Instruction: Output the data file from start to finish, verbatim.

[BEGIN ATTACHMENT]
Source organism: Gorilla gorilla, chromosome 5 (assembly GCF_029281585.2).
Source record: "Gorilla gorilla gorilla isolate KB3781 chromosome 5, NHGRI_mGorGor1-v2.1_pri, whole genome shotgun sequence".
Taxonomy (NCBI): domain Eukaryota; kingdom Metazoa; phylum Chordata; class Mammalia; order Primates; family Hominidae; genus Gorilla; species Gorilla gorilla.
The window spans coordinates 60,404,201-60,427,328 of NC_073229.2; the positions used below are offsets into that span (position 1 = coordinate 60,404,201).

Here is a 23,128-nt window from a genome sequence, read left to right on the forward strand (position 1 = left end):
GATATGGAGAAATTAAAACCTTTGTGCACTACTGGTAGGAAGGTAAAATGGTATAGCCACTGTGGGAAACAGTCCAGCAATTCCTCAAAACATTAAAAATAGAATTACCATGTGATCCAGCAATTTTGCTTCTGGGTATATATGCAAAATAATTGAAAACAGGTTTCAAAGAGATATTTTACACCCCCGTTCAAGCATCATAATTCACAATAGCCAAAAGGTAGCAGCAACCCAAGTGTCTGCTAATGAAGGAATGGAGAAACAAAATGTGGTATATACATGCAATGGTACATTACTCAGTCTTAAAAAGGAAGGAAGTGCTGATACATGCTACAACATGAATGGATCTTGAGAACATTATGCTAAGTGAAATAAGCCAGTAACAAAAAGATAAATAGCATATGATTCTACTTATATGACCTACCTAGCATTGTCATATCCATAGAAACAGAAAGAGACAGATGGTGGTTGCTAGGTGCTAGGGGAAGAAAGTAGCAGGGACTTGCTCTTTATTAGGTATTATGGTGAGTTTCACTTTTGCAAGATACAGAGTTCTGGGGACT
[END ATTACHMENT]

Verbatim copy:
Source organism: Gorilla gorilla, chromosome 5 (assembly GCF_029281585.2).
Source record: "Gorilla gorilla gorilla isolate KB3781 chromosome 5, NHGRI_mGorGor1-v2.1_pri, whole genome shotgun sequence".
Taxonomy (NCBI): domain Eukaryota; kingdom Metazoa; phylum Chordata; class Mammalia; order Primates; family Hominidae; genus Gorilla; species Gorilla gorilla.
The window spans coordinates 60,404,201-60,427,328 of NC_073229.2; the positions used below are offsets into that span (position 1 = coordinate 60,404,201).

Here is a 23,128-nt window from a genome sequence, read left to right on the forward strand (position 1 = left end):
GATATGGAGAAATTAAAACCTTTGTGCACTACTGGTAGGAAGGTAAAATGGTATAGCCACTGTGGGAAACAGTCCAGCAATTCCTCAAAACATTAAAAATAGAATTACCATGTGATCCAGCAATTTTGCTTCTGGGTATATATGCAAAATAATTGAAAACAGGTTTCAAAGAGATATTTTACACCCCCGTTCAAGCATCATAATTCACAATAGCCAAAAGGTAGCAGCAACCCAAGTGTCTGCTAATGAAGGAATGGAGAAACAAAATGTGGTATATACATGCAATGGTACATTACTCAGTCTTAAAAAGGAAGGAAGTGCTGATACATGCTACAACATGAATGGATCTTGAGAACATTATGCTAAGTGAAATAAGCCAGTAACAAAAAGATAAATAGCATATGATTCTACTTATATGACCTACCTAGCATTGTCATATCCATAGAAACAGAAAGAGACAGATGGTGGTTGCTAGGTGCTAGGGGAAGAAAGTAGCAGGGACTTGCTCTTTATTAGGTATTATGGTGAGTTTCACTTTTGCAAGATACAGAGTTCTGGGGACT